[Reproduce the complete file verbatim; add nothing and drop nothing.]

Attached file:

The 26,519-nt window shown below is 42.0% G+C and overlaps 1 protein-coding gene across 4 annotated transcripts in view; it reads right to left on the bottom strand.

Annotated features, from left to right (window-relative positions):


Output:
The 26,519-nt window shown below is 42.0% G+C and overlaps 1 protein-coding gene across 4 annotated transcripts in view; it reads right to left on the bottom strand.

Annotated features, from left to right (window-relative positions):